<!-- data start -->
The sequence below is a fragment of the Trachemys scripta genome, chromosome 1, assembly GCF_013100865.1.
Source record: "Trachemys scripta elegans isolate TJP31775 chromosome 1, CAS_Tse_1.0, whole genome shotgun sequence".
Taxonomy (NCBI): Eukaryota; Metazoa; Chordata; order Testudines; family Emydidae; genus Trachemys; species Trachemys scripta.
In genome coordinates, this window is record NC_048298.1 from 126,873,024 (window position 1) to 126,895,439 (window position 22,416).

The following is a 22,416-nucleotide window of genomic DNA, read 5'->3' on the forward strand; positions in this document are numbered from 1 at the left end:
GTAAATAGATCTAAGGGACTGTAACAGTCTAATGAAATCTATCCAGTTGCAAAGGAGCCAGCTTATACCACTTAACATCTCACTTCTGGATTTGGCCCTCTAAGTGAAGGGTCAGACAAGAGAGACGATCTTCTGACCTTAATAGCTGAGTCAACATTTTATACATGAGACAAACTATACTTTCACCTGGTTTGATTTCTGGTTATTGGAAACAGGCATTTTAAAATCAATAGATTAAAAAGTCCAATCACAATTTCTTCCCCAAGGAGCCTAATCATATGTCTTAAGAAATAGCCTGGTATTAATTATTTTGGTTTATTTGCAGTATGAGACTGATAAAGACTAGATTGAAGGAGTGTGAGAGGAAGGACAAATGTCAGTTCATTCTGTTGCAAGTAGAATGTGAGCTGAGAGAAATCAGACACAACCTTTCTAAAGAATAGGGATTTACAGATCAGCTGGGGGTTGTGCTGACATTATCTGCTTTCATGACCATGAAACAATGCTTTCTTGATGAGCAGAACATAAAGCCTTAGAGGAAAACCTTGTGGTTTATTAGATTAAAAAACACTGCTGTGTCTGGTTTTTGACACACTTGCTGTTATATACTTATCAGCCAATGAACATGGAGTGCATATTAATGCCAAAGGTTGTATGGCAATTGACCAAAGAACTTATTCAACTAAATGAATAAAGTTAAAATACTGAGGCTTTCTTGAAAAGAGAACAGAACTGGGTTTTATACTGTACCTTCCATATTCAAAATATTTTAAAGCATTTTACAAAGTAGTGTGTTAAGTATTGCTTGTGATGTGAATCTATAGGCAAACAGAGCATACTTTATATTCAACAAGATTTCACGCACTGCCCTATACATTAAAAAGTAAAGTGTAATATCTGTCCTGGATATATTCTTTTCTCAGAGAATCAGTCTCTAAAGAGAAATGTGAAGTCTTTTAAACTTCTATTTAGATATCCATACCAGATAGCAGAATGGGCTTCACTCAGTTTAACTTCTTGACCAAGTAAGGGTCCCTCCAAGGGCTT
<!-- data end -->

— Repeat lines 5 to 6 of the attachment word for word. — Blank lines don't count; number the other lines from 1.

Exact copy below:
The following is a 22,416-nucleotide window of genomic DNA, read 5'->3' on the forward strand; positions in this document are numbered from 1 at the left end:
GTAAATAGATCTAAGGGACTGTAACAGTCTAATGAAATCTATCCAGTTGCAAAGGAGCCAGCTTATACCACTTAACATCTCACTTCTGGATTTGGCCCTCTAAGTGAAGGGTCAGACAAGAGAGACGATCTTCTGACCTTAATAGCTGAGTCAACATTTTATACATGAGACAAACTATACTTTCACCTGGTTTGATTTCTGGTTATTGGAAACAGGCATTTTAAAATCAATAGATTAAAAAGTCCAATCACAATTTCTTCCCCAAGGAGCCTAATCATATGTCTTAAGAAATAGCCTGGTATTAATTATTTTGGTTTATTTGCAGTATGAGACTGATAAAGACTAGATTGAAGGAGTGTGAGAGGAAGGACAAATGTCAGTTCATTCTGTTGCAAGTAGAATGTGAGCTGAGAGAAATCAGACACAACCTTTCTAAAGAATAGGGATTTACAGATCAGCTGGGGGTTGTGCTGACATTATCTGCTTTCATGACCATGAAACAATGCTTTCTTGATGAGCAGAACATAAAGCCTTAGAGGAAAACCTTGTGGTTTATTAGATTAAAAAACACTGCTGTGTCTGGTTTTTGACACACTTGCTGTTATATACTTATCAGCCAATGAACATGGAGTGCATATTAATGCCAAAGGTTGTATGGCAATTGACCAAAGAACTTATTCAACTAAATGAATAAAGTTAAAATACTGAGGCTTTCTTGAAAAGAGAACAGAACTGGGTTTTATACTGTACCTTCCATATTCAAAATATTTTAAAGCATTTTACAAAGTAGTGTGTTAAGTATTGCTTGTGATGTGAATCTATAGGCAAACAGAGCATACTTTATATTCAACAAGATTTCACGCACTGCCCTATACATTAAAAAGTAAAGTGTAATATCTGTCCTGGATATATTCTTTTCTCAGAGAATCAGTCTCTAAAGAGAAATGTGAAGTCTTTTAAACTTCTATTTAGATATCCATACCAGATAGCAGAATGGGCTTCACTCAGTTTAACTTCTTGACCAAGTAAGGGTCCCTCCAAGGGCTT